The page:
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Interview with the Deputy Director (maritime security, search and rescue) GMA PT. 1

This is the first part of a very long but interesting interview session with the Deputy Director (maritime Security,Search and Rescue) 

    Capt.  Paapa Asuako-Owiredu is the deputy director (maritime security, search and rescue) at the Ghana Maritime Authority (GMA) and  doubles as

Deputy Director, Maritime Security Search and Rescue. GMA
Deputy Director, Maritime Security Search and Rescue. GMA

a part time lecturer at the Regional Maritime University. He is a former seafearer and a marine surveyor as well. In a recent one on one session with the Ghanashippingguide, he addressed some maritime issues  such as the recent pirate activities in the Sub-Region, Black Star line  as well as reminiscing his life at sea. enjoy the interview.

   Ghanashippingguide (GSG) – Good morning Sir, hope the day is treating your kindly. To begin with, there have been news of recent pirate attacks on the Gulf of Guinea which adversely has an effect on shipping along the sub-region. What’s your opinion on this matter and possibly, how do  you think the sub-region could combat this act.

Capt. Paapa Asuaku Owiredu (CPAO) – Good morning, Piracy has been a problem since time immemorial. In the days of great explorers like Columbus, Mungo park etc pirate attacks had occurred one way or the other. The uprising of the attacks in Somalia should have sent strong signals to countries in the region of the possibility of the escalation of this problem. When Somalian pirates most of whom were uneducated were making millions through this act , it was only a matter of time for other pirate groups to start springing up across the region to take their share of the booty. Some countries in the region saw the danger looming but were a bit slow in preparedness and now it’s a major challenge. The U.S. has offered some training  and equipped some regional navies which is a step in the right direction but the region needs more capable navies with boats that can out run that of the pirates.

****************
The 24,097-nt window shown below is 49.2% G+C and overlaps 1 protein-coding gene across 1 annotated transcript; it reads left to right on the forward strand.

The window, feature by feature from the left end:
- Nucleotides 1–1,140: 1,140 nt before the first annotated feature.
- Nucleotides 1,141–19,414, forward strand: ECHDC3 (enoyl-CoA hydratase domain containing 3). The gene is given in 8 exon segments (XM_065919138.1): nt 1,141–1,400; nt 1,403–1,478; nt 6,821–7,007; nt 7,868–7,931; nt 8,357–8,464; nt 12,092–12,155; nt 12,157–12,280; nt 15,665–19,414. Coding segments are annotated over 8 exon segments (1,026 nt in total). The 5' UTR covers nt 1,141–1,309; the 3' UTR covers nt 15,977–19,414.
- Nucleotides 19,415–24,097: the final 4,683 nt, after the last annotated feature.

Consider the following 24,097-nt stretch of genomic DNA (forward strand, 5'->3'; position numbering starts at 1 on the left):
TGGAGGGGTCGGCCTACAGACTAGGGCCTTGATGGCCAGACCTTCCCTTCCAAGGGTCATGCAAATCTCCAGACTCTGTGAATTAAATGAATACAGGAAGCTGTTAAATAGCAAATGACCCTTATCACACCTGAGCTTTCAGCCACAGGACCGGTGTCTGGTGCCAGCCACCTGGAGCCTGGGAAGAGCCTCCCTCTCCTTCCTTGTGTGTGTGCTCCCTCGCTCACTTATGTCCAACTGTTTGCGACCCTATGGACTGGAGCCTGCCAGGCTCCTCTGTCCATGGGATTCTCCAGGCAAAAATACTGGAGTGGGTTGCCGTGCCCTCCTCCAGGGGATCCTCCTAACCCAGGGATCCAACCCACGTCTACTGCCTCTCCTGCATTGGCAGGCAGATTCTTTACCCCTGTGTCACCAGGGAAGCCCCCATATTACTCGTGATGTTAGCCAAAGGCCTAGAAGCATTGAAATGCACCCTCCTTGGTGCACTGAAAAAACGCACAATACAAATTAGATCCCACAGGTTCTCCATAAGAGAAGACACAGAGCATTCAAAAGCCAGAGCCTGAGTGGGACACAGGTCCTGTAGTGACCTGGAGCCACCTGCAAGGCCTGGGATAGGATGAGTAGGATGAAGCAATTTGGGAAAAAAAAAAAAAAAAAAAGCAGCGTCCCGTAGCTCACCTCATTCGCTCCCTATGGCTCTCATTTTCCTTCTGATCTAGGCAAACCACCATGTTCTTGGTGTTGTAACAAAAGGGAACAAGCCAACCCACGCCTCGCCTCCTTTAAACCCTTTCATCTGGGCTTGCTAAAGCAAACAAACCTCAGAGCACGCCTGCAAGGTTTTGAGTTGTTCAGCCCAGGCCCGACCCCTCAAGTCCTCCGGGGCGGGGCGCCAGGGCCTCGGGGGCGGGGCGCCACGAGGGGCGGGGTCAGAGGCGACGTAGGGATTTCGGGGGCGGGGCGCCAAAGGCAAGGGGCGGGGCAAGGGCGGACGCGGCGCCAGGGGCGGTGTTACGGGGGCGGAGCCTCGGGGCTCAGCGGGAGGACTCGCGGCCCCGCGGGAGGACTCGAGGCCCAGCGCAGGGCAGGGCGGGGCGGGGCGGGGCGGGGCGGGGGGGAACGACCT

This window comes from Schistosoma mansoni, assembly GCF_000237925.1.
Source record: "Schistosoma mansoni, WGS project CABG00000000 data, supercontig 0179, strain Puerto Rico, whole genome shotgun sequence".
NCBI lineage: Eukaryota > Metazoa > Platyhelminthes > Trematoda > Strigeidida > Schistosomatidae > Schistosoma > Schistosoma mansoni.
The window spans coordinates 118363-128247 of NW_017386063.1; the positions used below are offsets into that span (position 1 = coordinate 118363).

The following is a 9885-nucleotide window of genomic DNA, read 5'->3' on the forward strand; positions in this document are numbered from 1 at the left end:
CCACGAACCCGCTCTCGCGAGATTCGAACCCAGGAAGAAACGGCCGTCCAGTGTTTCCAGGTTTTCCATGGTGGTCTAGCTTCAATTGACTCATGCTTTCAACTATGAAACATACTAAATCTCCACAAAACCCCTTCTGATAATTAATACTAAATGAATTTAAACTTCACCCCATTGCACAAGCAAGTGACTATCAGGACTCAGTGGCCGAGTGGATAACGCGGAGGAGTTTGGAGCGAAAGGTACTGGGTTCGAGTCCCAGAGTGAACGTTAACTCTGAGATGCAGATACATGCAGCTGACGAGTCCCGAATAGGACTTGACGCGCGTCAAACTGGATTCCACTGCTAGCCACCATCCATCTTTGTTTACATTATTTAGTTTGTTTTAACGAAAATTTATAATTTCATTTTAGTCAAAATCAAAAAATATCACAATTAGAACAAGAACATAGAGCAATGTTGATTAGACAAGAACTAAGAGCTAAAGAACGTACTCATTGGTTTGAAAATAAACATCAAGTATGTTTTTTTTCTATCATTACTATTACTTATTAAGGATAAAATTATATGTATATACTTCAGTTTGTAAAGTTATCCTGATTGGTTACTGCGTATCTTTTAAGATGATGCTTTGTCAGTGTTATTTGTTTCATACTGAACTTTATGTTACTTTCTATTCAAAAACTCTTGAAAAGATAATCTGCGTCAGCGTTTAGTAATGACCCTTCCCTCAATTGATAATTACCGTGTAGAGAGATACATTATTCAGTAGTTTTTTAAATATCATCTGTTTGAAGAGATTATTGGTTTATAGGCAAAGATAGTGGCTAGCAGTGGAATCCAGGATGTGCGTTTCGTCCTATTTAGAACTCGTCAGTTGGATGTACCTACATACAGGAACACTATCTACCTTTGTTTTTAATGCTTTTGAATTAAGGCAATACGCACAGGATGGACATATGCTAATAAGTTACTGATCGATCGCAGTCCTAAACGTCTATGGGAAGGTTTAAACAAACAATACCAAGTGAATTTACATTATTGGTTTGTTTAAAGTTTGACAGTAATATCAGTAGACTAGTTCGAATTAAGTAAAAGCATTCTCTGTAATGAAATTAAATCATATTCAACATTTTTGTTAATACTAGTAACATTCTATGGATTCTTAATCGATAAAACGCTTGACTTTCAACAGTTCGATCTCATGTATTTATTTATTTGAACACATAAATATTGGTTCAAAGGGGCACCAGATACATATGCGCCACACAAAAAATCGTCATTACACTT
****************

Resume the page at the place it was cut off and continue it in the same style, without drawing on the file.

GSG. – With regards the role of the Ghana Maritime Authority at the ports , can you tell us the searches that the GMA performs on a typical vessel that calls at the ports.

CPAO – We usually go there to perform port state control functions, our MOU obliges us to do about 15% of ships that call at our ports so we do not necessarily search every ship. However we visit ships that we profile to be in violations of certain requirements. We therefore perform random checks.

 GSG – I know the GMA is also responsible for ship registration in the country, has the 2014 year in review brought any positive trends with regards ship registration.

CPAO – When you say positive trends it is very relative, for fishing vessels , yes there has been some registrations but for cargo vessels which are very much needed in the country the trend hasn’t been positive. Probably because Ghanaian business men are not owning or investing in ships.

 GSG – Talking about owning ships in the country, do you think a coastal  maritime commuter transport could be feasible especially with the absence of a passenger or cruise terminal currently at the ports.

CPAO – Yes it is very possible, all you need is a jetty not necessarily  big ports for such low draft passenger Boats. Thus, any floating platform that can make people walk on could be ideal. The challenge however is up to the Ghanaian business man to see the great business opportunity in this and actually take it up. A maritime commuter transport has very great prospects in the country especially with our current transportation challenges.

 GSG – There are various port development projects across the sub-region do you think Ghana has a chance to position its ports as the port of choice.

CPAO – It’s an interesting developments across the sub-region, however, just as we have our maritime administration so does all the other competing countries, what we do here is not too different from what is done there. Togo, Nigeria, Ivory Coast as well as Ghana are all building deep water ports so I think competition if any would be based on services rendered to ships that call at these ports.

CLICK TO Check out the second part of this interview where we get a little personal, talking about his life as a sailor, passage through the Bermuda triangle, encounter with a typhoon etc.

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